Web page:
Meet Jeremiah Tolbert | Member Spotlight

By Nicole Dominguez

“When I teach students in my Ripple program, I hope to affect changes in their lives, teach them to listen to underrepresented communities and help small businesses. Because my class is a class of life.”
Jeremiah Tolbert II, LEED AP, AIA
Member, 2014 AIAEB President

Jeremiah is an architect and educator who uses his intellectual equity to spread goodwill throughout his community. He is an inspiration to the youth of the East Bay and has a genuine drive to be a change-maker. He found the magic of architecture as a 2nd grader when he told his teacher during a writing assignment that he liked to draw and build things, and the moment  she put a name to the concept he loved, he knew that Architecture was his destiny.

As the owner of his firm, Tolbert Designs Architects, he has been extending himself as a designer and project manager. He is interested in problem-solving for his clients, pulling the right people together to create the perfect result. He chooses projects that bring him joy, and this is where his success lies. He has worked on everything from exorbitant treehouses for the wealthy to commercial and residential to higher education to a current project on an MMA gym, but what fulfills him the most is sharing the knowledge he has acquired from his vast experience.

During his presidency of the AIA East Bay, he created a weeklong architecture camp on the Berkeley campus for underrepresented black and Latino junior high school students. The successful program is now in its ninth year. Click here to view a recap of this years! The program is completely free giving out full scholarships to all who apply.  He also created an after school architecture class for elementary school students in West Oakland.  However, he didn’t have a program for high school students so he created and taught a class at UC Berkeley called The Ripple Effect- The Community Design Process.  In this class, he mentors Cal undergrads who in turn directly mentor the high school students who learn about the environmental design process as well as the college admission process. Collectively, the undergrads and high school students collaborate on helping a small business or non-profit by designing AND building whatever their needs are. It’s an effective way, in tandem with the New World Architects summer camp and after school program to give access to architecture to youth.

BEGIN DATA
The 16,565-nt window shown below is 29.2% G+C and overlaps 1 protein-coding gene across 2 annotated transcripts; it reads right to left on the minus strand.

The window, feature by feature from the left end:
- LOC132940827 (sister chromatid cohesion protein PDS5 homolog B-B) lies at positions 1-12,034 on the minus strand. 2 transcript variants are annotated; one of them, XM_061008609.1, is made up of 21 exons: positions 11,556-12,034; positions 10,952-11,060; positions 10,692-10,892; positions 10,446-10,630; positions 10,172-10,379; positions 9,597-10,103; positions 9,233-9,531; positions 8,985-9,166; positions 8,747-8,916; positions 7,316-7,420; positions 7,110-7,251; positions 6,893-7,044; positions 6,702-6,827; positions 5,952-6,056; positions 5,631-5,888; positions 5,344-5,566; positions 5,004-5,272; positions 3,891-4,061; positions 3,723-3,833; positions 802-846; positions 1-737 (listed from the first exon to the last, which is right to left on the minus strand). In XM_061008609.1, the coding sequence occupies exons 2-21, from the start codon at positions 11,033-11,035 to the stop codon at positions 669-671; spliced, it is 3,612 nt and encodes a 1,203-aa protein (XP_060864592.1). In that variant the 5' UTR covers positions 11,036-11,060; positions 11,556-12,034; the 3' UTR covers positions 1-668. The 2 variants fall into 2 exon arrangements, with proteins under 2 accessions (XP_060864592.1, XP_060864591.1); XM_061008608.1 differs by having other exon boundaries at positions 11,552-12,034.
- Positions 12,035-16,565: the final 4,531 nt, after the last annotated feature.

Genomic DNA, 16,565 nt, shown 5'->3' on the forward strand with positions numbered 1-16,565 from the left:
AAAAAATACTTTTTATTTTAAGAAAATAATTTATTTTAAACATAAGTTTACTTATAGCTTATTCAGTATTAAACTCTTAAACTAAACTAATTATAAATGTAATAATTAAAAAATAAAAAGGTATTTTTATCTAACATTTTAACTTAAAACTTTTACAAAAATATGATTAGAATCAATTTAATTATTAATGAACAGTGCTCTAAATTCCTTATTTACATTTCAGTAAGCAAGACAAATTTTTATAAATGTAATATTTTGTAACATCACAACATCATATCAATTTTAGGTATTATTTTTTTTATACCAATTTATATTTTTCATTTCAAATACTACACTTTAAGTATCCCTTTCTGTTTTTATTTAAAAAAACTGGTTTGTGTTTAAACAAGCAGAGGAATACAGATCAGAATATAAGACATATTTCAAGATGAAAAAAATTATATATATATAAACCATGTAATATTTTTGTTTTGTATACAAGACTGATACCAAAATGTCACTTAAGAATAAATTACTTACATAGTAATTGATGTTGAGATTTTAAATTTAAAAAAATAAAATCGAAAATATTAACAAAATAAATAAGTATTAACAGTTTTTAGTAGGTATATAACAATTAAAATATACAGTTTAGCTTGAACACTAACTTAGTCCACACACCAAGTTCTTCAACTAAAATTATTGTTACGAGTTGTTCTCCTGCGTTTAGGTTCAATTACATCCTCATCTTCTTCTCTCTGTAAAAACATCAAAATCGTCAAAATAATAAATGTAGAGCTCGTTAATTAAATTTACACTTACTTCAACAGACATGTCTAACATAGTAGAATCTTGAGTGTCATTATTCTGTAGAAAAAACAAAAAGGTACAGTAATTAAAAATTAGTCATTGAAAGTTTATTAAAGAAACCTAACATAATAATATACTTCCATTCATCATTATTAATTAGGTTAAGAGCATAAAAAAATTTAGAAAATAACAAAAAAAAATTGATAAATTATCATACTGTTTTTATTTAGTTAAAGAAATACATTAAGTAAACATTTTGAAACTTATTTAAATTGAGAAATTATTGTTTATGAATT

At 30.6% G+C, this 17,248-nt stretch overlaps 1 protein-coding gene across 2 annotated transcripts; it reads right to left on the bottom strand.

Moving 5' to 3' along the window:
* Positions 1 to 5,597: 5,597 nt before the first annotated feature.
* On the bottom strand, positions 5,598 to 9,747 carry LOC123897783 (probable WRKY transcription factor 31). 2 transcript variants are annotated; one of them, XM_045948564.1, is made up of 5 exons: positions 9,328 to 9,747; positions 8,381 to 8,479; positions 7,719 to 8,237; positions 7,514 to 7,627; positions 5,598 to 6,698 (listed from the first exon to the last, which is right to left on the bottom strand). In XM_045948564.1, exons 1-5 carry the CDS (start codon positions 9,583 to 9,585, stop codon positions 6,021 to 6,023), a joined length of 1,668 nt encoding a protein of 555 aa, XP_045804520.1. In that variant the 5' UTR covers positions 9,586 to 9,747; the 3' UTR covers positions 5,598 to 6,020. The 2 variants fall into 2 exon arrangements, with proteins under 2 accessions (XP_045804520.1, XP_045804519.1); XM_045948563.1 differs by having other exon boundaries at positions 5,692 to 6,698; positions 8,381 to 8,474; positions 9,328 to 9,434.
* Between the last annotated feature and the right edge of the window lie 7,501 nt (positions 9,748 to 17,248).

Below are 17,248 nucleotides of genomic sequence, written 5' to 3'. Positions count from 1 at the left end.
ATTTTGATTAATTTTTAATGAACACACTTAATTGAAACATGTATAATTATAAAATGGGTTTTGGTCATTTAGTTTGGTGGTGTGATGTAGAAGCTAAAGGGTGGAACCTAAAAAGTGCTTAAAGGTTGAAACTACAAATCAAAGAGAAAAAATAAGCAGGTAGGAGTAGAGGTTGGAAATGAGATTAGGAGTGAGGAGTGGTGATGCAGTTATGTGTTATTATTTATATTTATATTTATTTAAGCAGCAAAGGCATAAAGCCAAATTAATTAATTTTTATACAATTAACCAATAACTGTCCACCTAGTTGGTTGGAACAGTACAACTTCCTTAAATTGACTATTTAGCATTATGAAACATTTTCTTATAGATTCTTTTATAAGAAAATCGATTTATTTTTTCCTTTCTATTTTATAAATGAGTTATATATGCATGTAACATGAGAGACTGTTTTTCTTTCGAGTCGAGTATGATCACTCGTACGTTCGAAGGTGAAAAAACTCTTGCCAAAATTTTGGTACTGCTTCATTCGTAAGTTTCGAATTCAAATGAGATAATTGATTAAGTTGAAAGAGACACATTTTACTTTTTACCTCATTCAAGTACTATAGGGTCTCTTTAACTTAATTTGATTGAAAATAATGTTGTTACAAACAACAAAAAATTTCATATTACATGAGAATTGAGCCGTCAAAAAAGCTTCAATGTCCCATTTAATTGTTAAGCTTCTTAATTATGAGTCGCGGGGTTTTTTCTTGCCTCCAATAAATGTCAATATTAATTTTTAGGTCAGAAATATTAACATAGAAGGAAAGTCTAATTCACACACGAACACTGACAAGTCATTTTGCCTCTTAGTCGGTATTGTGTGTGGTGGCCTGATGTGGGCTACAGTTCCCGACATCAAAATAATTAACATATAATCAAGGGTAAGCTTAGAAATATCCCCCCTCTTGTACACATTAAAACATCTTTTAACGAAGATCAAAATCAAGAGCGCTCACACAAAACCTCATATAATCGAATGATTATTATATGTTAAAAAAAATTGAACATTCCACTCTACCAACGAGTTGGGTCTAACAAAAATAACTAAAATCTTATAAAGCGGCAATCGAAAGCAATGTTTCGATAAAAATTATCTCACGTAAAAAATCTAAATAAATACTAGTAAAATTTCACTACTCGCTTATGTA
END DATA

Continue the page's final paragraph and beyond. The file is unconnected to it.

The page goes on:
Jeremiah is incredibly proud of his recent work with his “Ripple Effect” students. They helped a small business in West Oakland called Blk Girls Greenhouse by designing and building a brand-new greenhouse.  His students experienced the real world of architecture and design as they worked within the client’s parameters and the unique needs of a small business. Projects like his are the culmination of this ripple effect as the project reached grades K-12, setting them on the path to college through architecture. He hopes to continue to affect change in students’ lives and inspire them just like his teacher did for him when he was young.

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